We really wish someone was making this for us tonight...or perhaps their Cabernet-Braised Lamb Shanks with Root Vegetables.- The Editors
When Chef Todd Gray, who grew up Episcopalian, married his wife, Ellen Kassoff, their union brought about his initiation into the world of Jewish cooking. More than a love story about what one can do with fresh ingredients, Todd and Ellen talk about the food they grew up with, their life together, and how rewarding the sharing of two people’s traditions—and meals—can be.
In 1999, Chef Todd Gray combined his love for farm-to-table ingredients with his passion for Jewish cuisine opening the acclaimed Equinox Restaurant in Washington, D.C. The restaurant is a gathering place for Washington lawyers, deal makers, and it even welcomes Presidents and their wives who want a quiet meal alone in the real world.
Gorgeous design, appetizing full-color photographs and sidebars from Washington’s elite including: BET co-founder and president of Salamander Hospitality Sheila C. Johnson, R.W Apple Jr’s wife Betsey Pinckney Apple, Chef Jose Andres, The New Jewish Table: Modern Seasonal Recipes for Traditional Dishes is sure to please everyone from traditional Kosher cooks to high-holiday hosts.
Not Exactly Aunt Lil’s Matzo Ball Soup
by Todd Gray and Ellen Kassoff Gray
3 large eggs
2 tablespoons unsalted butter, melted
1/4 cup club soda
1 cup matzo meal
1/2 cup chopped Caramelized Onions (recipe follows)
1 teaspoon salt
1/8 teaspoon freshly ground black pepper
One 3-pound whole chicken
1 large yellow onion, quartered
2 celery ribs, chopped
2 small carrots, chopped
1 medium turnip, chopped
6 garlic cloves, crushed
1 bunch parsley, washed and blotted dry
2 bay leaves
4 sprigs fresh thyme
12 black peppercorns
2 tablespoons salt
2 cups finely diced carrots
2 cups finely diced celery
1 cup finely diced turnips
3 cups fresh egg noodles or packaged dry noodles
1/2 cup thinly sliced scallions, including some of the green
Make It Meat. Substitute margarine for the butter.
Mix the matzo balls. Whisk together the eggs and melted butter in a large bowl. Whisk in the club soda and then whisk in the matzo meal, Caramelized Onions, salt, and pepper. As the mixture thickens, tap off excess batter from the whisk and switch to a wooden spoon or rubber spatula to finish mixing into a dough. Cover the bowl and refrigerate for 1 hour.
Make the soup. Meanwhile, remove the gizzard and liver from the chicken and reserve for another use. Wash the chicken under cold water and cut into eight pieces. Place the chicken in a stockpot large enough to comfortably hold it; add the onion, celery, carrots, turnips, garlic, parsley, bay leaves, thyme, peppercorns, and salt. Pour in water to cover the chicken. Bring to a simmer over high heat, lower the heat to medium-low, and simmer the soup for 1 1/2 hours.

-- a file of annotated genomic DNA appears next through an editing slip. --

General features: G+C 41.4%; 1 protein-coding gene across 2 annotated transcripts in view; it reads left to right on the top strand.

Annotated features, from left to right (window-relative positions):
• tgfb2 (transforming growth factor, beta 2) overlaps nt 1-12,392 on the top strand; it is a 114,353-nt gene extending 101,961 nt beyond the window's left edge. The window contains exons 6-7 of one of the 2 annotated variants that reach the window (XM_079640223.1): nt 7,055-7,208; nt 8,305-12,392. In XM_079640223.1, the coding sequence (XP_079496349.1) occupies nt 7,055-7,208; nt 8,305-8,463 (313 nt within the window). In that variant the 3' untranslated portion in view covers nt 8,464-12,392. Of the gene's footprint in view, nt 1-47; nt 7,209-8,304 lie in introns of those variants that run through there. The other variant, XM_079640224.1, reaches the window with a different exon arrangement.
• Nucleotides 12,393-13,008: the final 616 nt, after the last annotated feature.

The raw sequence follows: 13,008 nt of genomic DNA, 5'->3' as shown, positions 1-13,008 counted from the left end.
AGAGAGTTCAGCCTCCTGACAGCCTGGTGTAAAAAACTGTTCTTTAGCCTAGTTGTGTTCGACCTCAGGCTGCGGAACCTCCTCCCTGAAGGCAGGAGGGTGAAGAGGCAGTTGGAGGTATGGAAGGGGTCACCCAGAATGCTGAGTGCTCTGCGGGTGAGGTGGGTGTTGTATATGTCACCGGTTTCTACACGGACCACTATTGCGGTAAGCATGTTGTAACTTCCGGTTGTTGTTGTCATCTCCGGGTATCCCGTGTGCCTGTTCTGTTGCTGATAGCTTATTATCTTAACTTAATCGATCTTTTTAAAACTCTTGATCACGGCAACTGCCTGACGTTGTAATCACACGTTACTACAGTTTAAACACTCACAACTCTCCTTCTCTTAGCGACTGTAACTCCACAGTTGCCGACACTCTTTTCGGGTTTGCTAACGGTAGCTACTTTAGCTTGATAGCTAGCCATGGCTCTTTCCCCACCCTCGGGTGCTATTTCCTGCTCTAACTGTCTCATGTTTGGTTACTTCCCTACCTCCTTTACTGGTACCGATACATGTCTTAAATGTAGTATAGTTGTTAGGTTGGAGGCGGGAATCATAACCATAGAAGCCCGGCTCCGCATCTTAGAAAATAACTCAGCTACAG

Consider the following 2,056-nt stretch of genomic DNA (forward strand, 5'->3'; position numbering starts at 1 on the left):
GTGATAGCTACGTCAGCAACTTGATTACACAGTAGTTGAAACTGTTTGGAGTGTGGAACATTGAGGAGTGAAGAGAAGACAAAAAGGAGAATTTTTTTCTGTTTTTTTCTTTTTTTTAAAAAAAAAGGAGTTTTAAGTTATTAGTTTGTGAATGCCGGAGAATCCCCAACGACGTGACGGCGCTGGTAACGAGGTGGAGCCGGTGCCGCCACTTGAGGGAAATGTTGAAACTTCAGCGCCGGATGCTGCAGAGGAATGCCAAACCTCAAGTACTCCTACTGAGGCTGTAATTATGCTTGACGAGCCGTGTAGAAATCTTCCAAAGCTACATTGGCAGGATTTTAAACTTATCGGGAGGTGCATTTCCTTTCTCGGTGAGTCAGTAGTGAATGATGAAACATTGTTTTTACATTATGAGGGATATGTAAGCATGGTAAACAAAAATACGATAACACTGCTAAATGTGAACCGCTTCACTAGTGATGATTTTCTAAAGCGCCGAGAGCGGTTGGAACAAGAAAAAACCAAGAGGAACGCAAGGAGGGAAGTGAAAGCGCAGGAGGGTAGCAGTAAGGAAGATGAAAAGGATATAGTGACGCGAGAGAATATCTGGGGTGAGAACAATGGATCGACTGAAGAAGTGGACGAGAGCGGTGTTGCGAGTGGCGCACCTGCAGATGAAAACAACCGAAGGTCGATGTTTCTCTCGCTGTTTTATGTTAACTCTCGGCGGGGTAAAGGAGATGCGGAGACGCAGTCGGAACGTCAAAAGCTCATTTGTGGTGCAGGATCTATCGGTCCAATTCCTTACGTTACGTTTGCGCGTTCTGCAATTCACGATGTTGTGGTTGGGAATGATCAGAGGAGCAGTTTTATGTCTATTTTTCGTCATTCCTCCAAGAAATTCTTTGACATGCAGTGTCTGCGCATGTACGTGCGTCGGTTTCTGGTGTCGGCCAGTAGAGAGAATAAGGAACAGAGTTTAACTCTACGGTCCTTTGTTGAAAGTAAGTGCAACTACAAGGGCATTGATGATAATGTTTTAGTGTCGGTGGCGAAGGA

Cook the matzo balls. About an hour before serving the soup, bring a large pot of lightly salted water to boiling. Spoon two or three ladles of soup into the pot of water for added flavor. Shape the matzo dough into balls about 1 ½ inches in diameter, rolling them between your palms (moisten your hands with a touch of water first). Add the matzo balls to the boiling water, cover the pot, and simmer until cooked, about 30 to 40 minutes. Use a slotted spoon to transfer the matzo balls to a paper towel–lined plate to drain; keep warm. Finish the soup. Transfer the chicken to a cutting board and allow to cool. Pour the broth through a sieve into a bowl and discard the vegetables; pour the broth back into the pot and keep warm. Pull or cut the chicken from the bones and pull the meat into bite-size pieces, shredding with your hands; set aside.
Garnish the soup. Preheat the oven to 250°F. Add the diced carrots, celery, and turnips to the pot with the broth and simmer 10 minutes. Place six large soup bowls in the oven to warm. Add the noodles and chicken meat to the pot and simmer until the noodles are tender— about 7 minutes more. Remove the bowls from the oven and spoon 3 matzo balls into each, add a generous spoonful of vegetables, noodles, and meat, and then ladle in broth to fill the bowls. Sprinkle the sliced scallions over the top of each bowl, dividing equally.
Makes about 2 cups
Thinly slice enough yellow onions to equal 3 cups (2 medium onions). Heat 1/4 cup canola oil in a medium sauté pan over medium heat. Stir in the onions and 1/4 teaspoon salt and cook for 4 minutes. Lower the heat to low and continue to cook the onions, stirring often, until they turn amber in color—20 to 30 minutes. Drain in a colander and store in the refrigerator until ready to use, for up to 4 days.
Recipe courtesy of THE NEW JEWISH TABLE: Modern Seasonal Recipes for Traditional Dishes. St. Martin’s Press / March 2013 / Hardcover / $35.00/ISBN 1-250-00445-4) by Chef Todd Gray and his wife Ellen Kassoff Gray,